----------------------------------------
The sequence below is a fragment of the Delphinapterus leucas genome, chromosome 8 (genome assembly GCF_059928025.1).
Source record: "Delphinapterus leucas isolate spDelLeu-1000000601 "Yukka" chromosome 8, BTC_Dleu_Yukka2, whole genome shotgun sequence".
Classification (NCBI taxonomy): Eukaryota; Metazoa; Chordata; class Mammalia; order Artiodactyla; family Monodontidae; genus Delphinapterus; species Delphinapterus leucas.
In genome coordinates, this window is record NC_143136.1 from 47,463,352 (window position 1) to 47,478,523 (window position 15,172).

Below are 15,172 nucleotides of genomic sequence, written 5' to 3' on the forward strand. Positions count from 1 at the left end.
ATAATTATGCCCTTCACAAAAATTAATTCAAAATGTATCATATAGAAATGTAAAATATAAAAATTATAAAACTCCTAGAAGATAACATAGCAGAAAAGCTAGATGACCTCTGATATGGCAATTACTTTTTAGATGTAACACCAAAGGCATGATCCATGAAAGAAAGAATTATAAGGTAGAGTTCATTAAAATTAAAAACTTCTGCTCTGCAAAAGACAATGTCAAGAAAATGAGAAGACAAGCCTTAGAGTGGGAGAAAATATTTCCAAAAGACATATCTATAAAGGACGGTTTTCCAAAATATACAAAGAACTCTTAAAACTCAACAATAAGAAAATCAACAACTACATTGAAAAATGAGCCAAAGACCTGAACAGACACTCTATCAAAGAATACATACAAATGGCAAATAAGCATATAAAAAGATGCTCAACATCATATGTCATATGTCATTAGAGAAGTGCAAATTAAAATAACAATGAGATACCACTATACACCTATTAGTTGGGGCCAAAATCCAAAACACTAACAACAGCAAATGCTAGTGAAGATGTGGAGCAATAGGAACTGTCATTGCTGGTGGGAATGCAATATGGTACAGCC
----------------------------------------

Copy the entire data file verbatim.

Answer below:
The sequence below is a fragment of the Delphinapterus leucas genome, chromosome 8 (genome assembly GCF_059928025.1).
Source record: "Delphinapterus leucas isolate spDelLeu-1000000601 "Yukka" chromosome 8, BTC_Dleu_Yukka2, whole genome shotgun sequence".
Classification (NCBI taxonomy): Eukaryota; Metazoa; Chordata; class Mammalia; order Artiodactyla; family Monodontidae; genus Delphinapterus; species Delphinapterus leucas.
In genome coordinates, this window is record NC_143136.1 from 47,463,352 (window position 1) to 47,478,523 (window position 15,172).

Below are 15,172 nucleotides of genomic sequence, written 5' to 3' on the forward strand. Positions count from 1 at the left end.
ATAATTATGCCCTTCACAAAAATTAATTCAAAATGTATCATATAGAAATGTAAAATATAAAAATTATAAAACTCCTAGAAGATAACATAGCAGAAAAGCTAGATGACCTCTGATATGGCAATTACTTTTTAGATGTAACACCAAAGGCATGATCCATGAAAGAAAGAATTATAAGGTAGAGTTCATTAAAATTAAAAACTTCTGCTCTGCAAAAGACAATGTCAAGAAAATGAGAAGACAAGCCTTAGAGTGGGAGAAAATATTTCCAAAAGACATATCTATAAAGGACGGTTTTCCAAAATATACAAAGAACTCTTAAAACTCAACAATAAGAAAATCAACAACTACATTGAAAAATGAGCCAAAGACCTGAACAGACACTCTATCAAAGAATACATACAAATGGCAAATAAGCATATAAAAAGATGCTCAACATCATATGTCATATGTCATTAGAGAAGTGCAAATTAAAATAACAATGAGATACCACTATACACCTATTAGTTGGGGCCAAAATCCAAAACACTAACAACAGCAAATGCTAGTGAAGATGTGGAGCAATAGGAACTGTCATTGCTGGTGGGAATGCAATATGGTACAGCC